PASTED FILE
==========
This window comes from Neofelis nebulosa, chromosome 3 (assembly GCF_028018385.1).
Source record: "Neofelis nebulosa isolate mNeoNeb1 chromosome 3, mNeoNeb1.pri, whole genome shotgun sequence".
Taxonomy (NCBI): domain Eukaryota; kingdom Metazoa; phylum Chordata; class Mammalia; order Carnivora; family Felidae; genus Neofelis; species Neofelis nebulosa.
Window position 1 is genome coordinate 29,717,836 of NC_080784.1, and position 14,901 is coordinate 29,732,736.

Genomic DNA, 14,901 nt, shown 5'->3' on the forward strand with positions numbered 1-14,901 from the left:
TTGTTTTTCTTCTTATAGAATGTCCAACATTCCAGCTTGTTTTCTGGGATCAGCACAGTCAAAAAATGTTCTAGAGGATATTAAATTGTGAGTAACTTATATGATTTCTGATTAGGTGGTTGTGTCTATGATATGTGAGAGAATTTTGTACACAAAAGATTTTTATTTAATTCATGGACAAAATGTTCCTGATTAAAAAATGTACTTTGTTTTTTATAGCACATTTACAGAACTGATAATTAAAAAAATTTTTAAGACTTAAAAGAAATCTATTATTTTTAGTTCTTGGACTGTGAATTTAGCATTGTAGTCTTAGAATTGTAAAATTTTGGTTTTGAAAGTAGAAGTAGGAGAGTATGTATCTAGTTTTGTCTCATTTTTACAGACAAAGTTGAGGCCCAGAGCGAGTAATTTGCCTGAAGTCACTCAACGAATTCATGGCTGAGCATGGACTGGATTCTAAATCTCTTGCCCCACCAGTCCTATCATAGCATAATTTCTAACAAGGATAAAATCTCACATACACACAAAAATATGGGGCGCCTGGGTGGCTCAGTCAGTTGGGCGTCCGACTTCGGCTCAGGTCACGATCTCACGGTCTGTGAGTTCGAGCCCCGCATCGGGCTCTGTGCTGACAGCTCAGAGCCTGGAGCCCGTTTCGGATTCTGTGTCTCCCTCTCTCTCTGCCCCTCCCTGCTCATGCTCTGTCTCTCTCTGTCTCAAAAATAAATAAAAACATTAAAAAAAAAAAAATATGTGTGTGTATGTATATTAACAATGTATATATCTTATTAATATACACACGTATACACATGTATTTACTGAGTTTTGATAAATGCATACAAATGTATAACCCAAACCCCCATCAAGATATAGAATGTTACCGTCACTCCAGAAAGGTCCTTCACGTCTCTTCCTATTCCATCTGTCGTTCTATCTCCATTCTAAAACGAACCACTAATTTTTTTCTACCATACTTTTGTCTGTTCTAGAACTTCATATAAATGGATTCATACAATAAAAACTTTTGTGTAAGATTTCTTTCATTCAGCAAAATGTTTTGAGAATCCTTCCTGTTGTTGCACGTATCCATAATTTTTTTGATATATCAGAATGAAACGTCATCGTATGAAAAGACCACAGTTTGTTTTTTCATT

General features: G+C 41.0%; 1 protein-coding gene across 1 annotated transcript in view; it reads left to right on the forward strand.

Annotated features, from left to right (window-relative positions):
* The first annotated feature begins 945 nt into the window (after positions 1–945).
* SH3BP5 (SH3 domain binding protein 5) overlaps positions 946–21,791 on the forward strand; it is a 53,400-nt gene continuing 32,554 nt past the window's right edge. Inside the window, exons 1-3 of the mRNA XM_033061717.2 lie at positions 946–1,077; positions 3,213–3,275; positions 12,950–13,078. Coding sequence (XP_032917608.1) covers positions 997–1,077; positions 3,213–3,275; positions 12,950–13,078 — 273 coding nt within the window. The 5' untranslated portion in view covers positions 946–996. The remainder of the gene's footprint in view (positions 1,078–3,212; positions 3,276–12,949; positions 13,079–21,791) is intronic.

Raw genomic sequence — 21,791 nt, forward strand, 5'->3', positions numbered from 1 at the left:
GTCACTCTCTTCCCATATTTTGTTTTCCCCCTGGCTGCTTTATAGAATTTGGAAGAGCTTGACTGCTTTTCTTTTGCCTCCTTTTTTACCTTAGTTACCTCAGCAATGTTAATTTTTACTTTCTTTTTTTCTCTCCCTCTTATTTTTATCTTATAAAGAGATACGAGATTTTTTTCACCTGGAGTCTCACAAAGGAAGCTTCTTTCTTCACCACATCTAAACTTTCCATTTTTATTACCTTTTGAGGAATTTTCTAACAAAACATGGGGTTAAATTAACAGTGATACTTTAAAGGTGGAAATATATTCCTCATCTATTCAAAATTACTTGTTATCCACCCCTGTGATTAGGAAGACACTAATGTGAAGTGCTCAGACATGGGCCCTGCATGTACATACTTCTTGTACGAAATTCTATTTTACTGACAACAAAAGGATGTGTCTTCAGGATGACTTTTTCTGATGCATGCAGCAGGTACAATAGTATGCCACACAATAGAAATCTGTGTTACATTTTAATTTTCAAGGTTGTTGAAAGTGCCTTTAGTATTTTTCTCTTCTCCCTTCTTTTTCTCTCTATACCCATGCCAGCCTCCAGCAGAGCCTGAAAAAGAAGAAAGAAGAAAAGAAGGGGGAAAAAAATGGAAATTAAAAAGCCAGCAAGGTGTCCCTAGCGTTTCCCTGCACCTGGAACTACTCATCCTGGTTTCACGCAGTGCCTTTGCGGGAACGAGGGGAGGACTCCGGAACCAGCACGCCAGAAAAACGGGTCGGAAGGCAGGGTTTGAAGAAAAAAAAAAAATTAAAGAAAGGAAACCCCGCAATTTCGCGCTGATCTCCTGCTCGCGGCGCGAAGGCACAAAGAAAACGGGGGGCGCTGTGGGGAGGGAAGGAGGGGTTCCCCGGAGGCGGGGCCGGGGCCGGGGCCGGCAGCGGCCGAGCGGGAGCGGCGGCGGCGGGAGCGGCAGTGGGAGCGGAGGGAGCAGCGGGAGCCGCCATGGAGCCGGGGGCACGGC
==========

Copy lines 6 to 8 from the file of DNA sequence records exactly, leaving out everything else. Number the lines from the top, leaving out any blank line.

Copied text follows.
TTGTTTTTCTTCTTATAGAATGTCCAACATTCCAGCTTGTTTTCTGGGATCAGCACAGTCAAAAAATGTTCTAGAGGATATTAAATTGTGAGTAACTTATATGATTTCTGATTAGGTGGTTGTGTCTATGATATGTGAGAGAATTTTGTACACAAAAGATTTTTATTTAATTCATGGACAAAATGTTCCTGATTAAAAAATGTACTTTGTTTTTTATAGCACATTTACAGAACTGATAATTAAAAAAATTTTTAAGACTTAAAAGAAATCTATTATTTTTAGTTCTTGGACTGTGAATTTAGCATTGTAGTCTTAGAATTGTAAAATTTTGGTTTTGAAAGTAGAAGTAGGAGAGTATGTATCTAGTTTTGTCTCATTTTTACAGACAAAGTTGAGGCCCAGAGCGAGTAATTTGCCTGAAGTCACTCAACGAATTCATGGCTGAGCATGGACTGGATTCTAAATCTCTTGCCCCACCAGTCCTATCATAGCATAATTTCTAACAAGGATAAAATCTCACATACACACAAAAATATGGGGCGCCTGGGTGGCTCAGTCAGTTGGGCGTCCGACTTCGGCTCAGGTCACGATCTCACGGTCTGTGAGTTCGAGCCCCGCATCGGGCTCTGTGCTGACAGCTCAGAGCCTGGAGCCCGTTTCGGATTCTGTGTCTCCCTCTCTCTCTGCCCCTCCCTGCTCATGCTCTGTCTCTCTCTGTCTCAAAAATAAATAAAAACATTAAAAAAAAAAAAATATGTGTGTGTATGTATATTAACAATGTATATATCTTATTAATATACACACGTATACACATGTATTTACTGAGTTTTGATAAATGCATACAAATGTATAACCCAAACCCCCATCAAGATATAGAATGTTACCGTCACTCCAGAAAGGTCCTTCACGTCTCTTCCTATTCCATCTGTCGTTCTATCTCCATTCTAAAACGAACCACTAATTTTTTTCTACCATACTTTTGTCTGTTCTAGAACTTCATATAAATGGATTCATACAATAAAAACTTTTGTGTAAGATTTCTTTCATTCAGCAAAATGTTTTGAGAATCCTTCCTGTTGTTGCACGTATCCATAATTTTTTTGATATATCAGAATGAAACGTCATCGTATGAAAAGACCACAGTTTGTTTTTTCATT

General features: G+C 41.0%; 1 protein-coding gene across 1 annotated transcript in view; it reads left to right on the forward strand.

Annotated features, from left to right (window-relative positions):